Now, instead of a badge I would rather have a label text. So I tried changing the last component: oh-list-item into component: oh-label-item and instead of badge put the word item. This approach came from one of my other pages where I had label items. But it looks like getting the value from a different item in a label-items does not work. I just get the - at the end of the line.
Anyone any ideas please? Or do I have to stick with the badge?
Btw, the DateTime row is just there till I get my item-properties changed, please don’t comment on that part
loop.item is an object that contains the information returned form a call to the item api. It is not the name of the item or a pointer to the actual OH item. So, within the object that that the repeater returns, there is a label key loop.item.label which will give you the human readable label of the item and there is a name key loop.item.name which will return the string for the name (UID).
ok, I am (still) lost. It does not show but in the part where you would stick item: blah it did put items[loop.item.name.split('_')+"_dt"].displayState. In other words, get the UID name (agenda0_topic), split it at the _, get the first part (agenda0) en stick _dt to the end of it to get an item reference (agenda0_dt) and get that specific displayState. and display that at the end of the label.
I still can’t see why a badge would work and a label does not.
In the oh-label-item the item key takes an item UID. The component then fetches the state of the item (transformed or not as appropriate for the definitions in the state description metadata) automatically. You can’t just switch the badge value (arbitrary string) to the item value (item UID string) because these are two completely different things. for the item just use:
There are two different collections of item data here so it’s important to keep track of which you’re using and what that makes available to you:
As I said above, your loop.item object contains all of the information about the item that would be returned by a call to the item api. This includes all the basic relevant information (e.g., name, label, state, etc.). This does not inlcude any metadata unless you use the oh-repeater's fetchMetadata option. For each loop through the repeater, this contains only the information about the one item currently being iterated over (there is a second variable which in this case would be loop.item_source which is an array with all the same information for all the items the repeater is looping through should you need to access some item other than the current one).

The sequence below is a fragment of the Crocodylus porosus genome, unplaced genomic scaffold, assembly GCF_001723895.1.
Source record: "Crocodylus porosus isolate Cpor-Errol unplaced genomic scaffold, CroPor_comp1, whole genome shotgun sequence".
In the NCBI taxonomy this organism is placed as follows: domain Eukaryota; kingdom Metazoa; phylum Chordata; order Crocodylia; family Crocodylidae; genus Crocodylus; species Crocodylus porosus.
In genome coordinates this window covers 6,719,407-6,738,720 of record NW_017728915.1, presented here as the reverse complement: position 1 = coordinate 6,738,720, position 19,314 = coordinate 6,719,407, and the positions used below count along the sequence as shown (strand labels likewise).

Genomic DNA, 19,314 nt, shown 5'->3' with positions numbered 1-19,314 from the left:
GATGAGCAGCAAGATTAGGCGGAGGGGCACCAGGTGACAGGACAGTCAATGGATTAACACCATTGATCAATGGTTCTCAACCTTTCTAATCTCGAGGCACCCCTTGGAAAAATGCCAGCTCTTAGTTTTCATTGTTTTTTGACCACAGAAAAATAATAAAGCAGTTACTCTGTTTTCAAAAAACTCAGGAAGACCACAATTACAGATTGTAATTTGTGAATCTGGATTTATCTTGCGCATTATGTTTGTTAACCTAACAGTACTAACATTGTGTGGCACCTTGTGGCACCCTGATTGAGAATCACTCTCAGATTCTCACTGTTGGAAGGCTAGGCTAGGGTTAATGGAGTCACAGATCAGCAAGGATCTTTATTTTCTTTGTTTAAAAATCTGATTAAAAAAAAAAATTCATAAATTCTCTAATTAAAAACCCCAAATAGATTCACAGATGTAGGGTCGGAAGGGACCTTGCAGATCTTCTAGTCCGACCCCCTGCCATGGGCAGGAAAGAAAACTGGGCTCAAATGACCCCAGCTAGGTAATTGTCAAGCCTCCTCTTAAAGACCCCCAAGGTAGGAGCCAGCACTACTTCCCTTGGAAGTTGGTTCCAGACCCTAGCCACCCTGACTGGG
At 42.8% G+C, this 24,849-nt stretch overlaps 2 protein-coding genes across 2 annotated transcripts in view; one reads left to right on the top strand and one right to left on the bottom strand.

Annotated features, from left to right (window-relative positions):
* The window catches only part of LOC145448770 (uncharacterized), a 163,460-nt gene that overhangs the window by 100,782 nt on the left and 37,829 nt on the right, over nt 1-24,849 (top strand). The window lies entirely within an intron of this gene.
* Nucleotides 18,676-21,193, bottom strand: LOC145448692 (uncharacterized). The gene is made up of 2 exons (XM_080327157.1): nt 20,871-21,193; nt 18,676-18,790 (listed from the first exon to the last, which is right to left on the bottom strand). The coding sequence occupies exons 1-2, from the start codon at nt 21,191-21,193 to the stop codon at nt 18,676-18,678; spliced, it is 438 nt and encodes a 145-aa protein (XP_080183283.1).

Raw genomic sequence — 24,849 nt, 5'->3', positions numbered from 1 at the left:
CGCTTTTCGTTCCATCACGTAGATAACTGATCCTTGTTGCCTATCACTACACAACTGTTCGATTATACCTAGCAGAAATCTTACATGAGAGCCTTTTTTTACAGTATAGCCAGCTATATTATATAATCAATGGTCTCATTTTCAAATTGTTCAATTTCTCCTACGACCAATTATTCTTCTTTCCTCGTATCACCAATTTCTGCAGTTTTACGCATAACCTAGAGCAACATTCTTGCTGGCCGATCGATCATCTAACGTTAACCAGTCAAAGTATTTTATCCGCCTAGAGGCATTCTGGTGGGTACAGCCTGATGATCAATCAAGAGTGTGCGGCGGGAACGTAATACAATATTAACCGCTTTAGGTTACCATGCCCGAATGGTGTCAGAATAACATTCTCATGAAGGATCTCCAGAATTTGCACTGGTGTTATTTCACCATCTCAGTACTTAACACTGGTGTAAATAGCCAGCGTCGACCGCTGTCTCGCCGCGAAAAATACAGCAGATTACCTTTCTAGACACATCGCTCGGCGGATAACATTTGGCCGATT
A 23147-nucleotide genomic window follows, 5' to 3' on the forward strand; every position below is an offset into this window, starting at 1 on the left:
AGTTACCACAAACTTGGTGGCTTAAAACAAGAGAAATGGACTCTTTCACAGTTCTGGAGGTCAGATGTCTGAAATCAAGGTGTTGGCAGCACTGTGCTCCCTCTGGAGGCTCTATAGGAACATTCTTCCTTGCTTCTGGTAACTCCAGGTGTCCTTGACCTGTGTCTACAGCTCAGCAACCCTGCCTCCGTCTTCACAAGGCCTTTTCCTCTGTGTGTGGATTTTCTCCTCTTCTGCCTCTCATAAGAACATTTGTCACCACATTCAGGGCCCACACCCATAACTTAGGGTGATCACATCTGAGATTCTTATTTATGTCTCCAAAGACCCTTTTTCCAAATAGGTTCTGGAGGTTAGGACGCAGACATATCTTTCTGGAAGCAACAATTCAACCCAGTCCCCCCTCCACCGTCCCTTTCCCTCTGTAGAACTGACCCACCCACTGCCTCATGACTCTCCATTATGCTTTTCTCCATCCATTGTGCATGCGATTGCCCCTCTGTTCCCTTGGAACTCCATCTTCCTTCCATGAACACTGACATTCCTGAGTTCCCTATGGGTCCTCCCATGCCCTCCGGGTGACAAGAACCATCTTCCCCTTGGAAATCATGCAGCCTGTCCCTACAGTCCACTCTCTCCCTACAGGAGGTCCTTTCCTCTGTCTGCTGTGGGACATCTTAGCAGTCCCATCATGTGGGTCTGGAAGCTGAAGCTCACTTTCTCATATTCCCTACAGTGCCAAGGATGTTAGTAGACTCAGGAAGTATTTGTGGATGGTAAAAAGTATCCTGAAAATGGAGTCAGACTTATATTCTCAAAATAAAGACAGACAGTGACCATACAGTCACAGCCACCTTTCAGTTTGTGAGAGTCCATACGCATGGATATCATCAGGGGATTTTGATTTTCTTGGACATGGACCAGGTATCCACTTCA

the items object is a much simpler dictionary that contains only very basic information (just state and displayState essentially), but it has that information for every OH item. The keys for this dict are each of the item UIDs. So this is what you are accessing every time you use the items["Some Item Name Here"].state syntax.
Once you get comfortable with this difference, you’ll be able to get whatever information you need to customize your calendar items however you wish.
You have two different items that you are accessing (and you’re accessing them using the two different methods described above). Based on what you posted earlier, loop.item in this example contains information about the item agenda0_topic. So you can access lots of information about this item: it’s state (which appears to be "Vanessa kapper"), name (agenda0_topic), label (? whatever you put in the label definition of the item), type (String it seems), etc. So when you use
The title of the list item gets set to the state for agenda0_topic - Vanessa kapper.
there are several steps. First you use the string of the name of the agena0_topic item and construct a string of the name of an associated item. Now you have a string it that equals "agenda0_dt" it is not an item, it is not an object with item information it is just a string. But you can use that string in the key of the items dict (#2 above) to retrieve the displayState of this other item (18:00).
You should now also see why your badge disappears if your repeater doesn’t return an item. The loop.item.name contains no information if there is no item that has been returned by the api call. If loop.item.name contains no information then you cannot build a recognized second item name string. If you don’t have a actual item name as a string then the call to the items dict will not return anything and the badge will have no text to display.
Wow. Thanks for the elaborate explanation! This helps a lot indeed in constructing these lists. Although I have to read it a few times.
I did post that if I get rid of the item tags in the agenda0_dt item, the badge doesn’t work. I now have removed that post as it appears to work after all .
Would I be right that is because a badge just displays a text of course so effectively that is what I am feeding it.
The label is thus tied to the Item that comes forward at that specific row. Would it be possible though to access the ‘next’ item in that label with loop.item_source and also use a visibility prop to hide DateTime items thus only have the _topic items on display? Of so, I still get my label list otherwise I have to settle with badges.
Yes, you can access the loop.item_source from each of the loop’s iterations. It is a zero-indexed array (the first element in the aray is loop.item_source). There is a third variable in the loop object, which in this case would be 'loop.item_idx`. This is an integer telling you which element in the array the repeater is currenly rendering. So to access the next element in the item array you would use:
Without seeing more details on your exact item setup and the end result you are looking for it will be difficult to give any more specific pointers.